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Asynchronous Motors

Asynchronous motors or so-called induction motors represent most of the electric motors on the market today. These motors have a short-circuit rotor, which is formed by aluminum bars that are housed in the groove cores of the magnetic plate and at the ends. They are connected to each other by means of a ring (short-circuit ring).

The variable magnetic field created in the stator induces sinusoidal currents in the rotor cage bars, which in turn create a magnetic field in the rotor that opposes the stator field.

They also have a coiled rotor, this solution being less used and since poles with the same polarity repel each other, there is a force in the direction of rotation of the rotor.

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It rotates with a speed slightly less than the speed of synchronism and because of this characteristic, this type of motor can start directly from the network, without the help of any other motor or even of power devices.

An important aspect of this type of motor is the difference between the speed of synchronism and the rotor speed, known as sliding or slipping.

 

The Law of Faraday-Neumann-Lenz

The Faraday-Neumann-Lenz law, also known as Faraday’s law of induction or law of electromagnetic induction, is one of the basic principles of electromagnetism. It specifies how a magnetic field can interact with an electric circuit so that it can produce an electromotive force, that is, a phenomenon known as electromagnetic induction. It is considered as the basis of the operation of transformers, alternators, dynamos, inductors and other types of electric motors, generators and solenoids.

Michael Faraday can be attributed to the discovery of electromagnetic induction and the name of the law relating to this phenomenon, as proved by experiments by Faraday, although his explanation is limited to the concept of power lines.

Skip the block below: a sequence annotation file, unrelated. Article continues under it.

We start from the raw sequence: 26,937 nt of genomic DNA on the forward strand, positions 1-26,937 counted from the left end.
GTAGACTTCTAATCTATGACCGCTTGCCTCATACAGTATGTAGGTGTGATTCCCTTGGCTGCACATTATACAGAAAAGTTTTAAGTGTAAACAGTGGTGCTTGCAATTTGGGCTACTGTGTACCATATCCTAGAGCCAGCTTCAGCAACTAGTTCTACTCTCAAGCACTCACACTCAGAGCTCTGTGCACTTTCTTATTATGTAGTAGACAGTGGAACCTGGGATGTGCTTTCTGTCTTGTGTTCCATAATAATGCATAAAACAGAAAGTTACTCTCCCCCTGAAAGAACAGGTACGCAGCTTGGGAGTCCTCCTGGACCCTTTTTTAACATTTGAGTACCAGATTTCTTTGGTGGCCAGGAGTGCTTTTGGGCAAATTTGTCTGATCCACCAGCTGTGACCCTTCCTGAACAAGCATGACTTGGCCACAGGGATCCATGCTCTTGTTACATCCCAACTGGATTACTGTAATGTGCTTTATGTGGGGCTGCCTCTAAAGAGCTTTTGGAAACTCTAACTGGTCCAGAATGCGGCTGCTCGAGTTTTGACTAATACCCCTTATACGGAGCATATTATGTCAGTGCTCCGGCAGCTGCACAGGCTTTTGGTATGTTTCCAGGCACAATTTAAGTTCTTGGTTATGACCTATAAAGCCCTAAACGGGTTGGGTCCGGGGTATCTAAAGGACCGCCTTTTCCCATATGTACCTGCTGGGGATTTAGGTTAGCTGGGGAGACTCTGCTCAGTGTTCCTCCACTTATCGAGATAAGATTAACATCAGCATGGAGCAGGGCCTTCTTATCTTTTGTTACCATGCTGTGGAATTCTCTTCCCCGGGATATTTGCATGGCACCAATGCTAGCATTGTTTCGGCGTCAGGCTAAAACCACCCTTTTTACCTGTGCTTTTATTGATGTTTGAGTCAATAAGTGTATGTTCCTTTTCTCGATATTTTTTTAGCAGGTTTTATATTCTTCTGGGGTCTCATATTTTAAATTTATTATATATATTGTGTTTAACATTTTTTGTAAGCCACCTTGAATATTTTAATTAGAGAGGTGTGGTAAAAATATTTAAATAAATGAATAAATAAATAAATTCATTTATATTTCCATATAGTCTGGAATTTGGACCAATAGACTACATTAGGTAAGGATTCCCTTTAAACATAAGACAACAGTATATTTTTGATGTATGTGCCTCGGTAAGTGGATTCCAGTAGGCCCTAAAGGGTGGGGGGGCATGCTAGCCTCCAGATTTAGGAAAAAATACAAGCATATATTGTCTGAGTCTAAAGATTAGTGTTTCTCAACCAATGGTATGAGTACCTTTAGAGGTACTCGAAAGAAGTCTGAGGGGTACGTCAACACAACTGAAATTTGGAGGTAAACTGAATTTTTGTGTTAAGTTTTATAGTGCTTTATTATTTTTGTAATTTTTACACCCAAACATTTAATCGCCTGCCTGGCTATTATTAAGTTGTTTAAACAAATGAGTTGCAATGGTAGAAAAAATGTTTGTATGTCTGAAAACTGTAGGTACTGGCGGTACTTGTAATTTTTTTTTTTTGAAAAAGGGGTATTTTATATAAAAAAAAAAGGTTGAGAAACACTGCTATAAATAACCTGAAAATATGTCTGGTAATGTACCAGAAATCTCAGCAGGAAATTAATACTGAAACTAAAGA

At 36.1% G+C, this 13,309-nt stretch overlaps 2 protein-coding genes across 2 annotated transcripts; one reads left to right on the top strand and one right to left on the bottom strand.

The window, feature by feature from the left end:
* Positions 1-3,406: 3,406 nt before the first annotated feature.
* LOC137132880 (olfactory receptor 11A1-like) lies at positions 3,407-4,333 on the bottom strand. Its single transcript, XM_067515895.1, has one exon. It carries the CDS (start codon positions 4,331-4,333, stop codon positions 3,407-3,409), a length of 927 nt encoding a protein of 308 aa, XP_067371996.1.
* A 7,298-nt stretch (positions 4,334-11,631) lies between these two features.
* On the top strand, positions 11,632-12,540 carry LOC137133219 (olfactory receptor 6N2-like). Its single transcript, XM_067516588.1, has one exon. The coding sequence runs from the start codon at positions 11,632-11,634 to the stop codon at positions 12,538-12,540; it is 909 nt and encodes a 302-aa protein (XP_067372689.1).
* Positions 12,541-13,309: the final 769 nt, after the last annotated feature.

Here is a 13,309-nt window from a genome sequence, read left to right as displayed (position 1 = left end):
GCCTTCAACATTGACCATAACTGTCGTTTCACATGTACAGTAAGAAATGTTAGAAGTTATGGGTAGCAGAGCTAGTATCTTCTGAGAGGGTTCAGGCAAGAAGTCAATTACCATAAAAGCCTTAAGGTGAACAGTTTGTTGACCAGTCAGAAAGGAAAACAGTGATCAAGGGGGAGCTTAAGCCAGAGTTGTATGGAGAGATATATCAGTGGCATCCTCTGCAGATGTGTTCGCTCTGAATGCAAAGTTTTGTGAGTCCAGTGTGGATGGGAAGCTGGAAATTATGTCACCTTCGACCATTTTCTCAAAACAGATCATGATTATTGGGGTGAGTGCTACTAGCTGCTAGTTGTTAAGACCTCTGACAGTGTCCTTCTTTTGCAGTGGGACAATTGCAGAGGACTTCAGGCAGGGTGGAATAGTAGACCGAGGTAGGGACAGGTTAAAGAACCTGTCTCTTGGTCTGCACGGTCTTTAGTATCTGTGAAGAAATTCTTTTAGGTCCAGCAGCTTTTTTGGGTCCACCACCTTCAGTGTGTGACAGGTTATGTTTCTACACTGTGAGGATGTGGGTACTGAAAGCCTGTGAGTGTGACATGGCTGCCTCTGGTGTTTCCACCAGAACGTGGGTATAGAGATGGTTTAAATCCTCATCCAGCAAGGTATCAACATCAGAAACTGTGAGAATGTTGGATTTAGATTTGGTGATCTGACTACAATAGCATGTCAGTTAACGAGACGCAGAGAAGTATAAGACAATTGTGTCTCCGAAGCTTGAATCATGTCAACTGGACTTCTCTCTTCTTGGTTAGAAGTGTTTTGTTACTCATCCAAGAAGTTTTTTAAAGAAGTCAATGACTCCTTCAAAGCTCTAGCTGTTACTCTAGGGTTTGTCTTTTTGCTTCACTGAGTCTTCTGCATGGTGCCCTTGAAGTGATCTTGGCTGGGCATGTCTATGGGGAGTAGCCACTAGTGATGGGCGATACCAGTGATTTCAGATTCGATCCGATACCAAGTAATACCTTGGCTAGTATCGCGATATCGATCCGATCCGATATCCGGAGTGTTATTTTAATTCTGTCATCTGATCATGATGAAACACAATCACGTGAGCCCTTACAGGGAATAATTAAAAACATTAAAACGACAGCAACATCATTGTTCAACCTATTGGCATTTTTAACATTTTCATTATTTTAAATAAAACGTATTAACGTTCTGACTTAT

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The first formulation of Faraday’s law was made by Franz Ernst Neumann in 1845, in which the electromotive force generated in a circuit by induction should be expressed by the negative of the magnetic flux derivative over time by the area delimited by that circuit. The negative sign refers to the direction of the circuit and the electric current, which can be expressed through the so-called Lenz Law, developed by Heinrich Lenz in the year 1834.

Variation of Voltage and Frequency

An electric motor needs to be able to perform its main function continuously, although it may not meet its performance specifications at rated voltage and frequency and may suffer some deviations. The temperature increases may be higher according to nominal voltage and frequency. An engine must be able to perform its main functions, and may present larger deviations, in terms of performance specifications at rated voltage and frequency.

Temperature increases may be higher than those at rated voltage and frequency, so prolonged operation is not recommended. The starting of a three-phase cage motor must be direct, via contactors. It must be considered that for a given motor, the torque and current curves need to be fixed, regardless of the load, for a constant voltage.

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If the motor starting current is high, some damaging consequences can occur, such as the high voltage drop in the mains supply system. Due to this factor, interference may be caused to equipment installed in the system. The protection system of cables and contactors will need to be oversized, generating a high cost.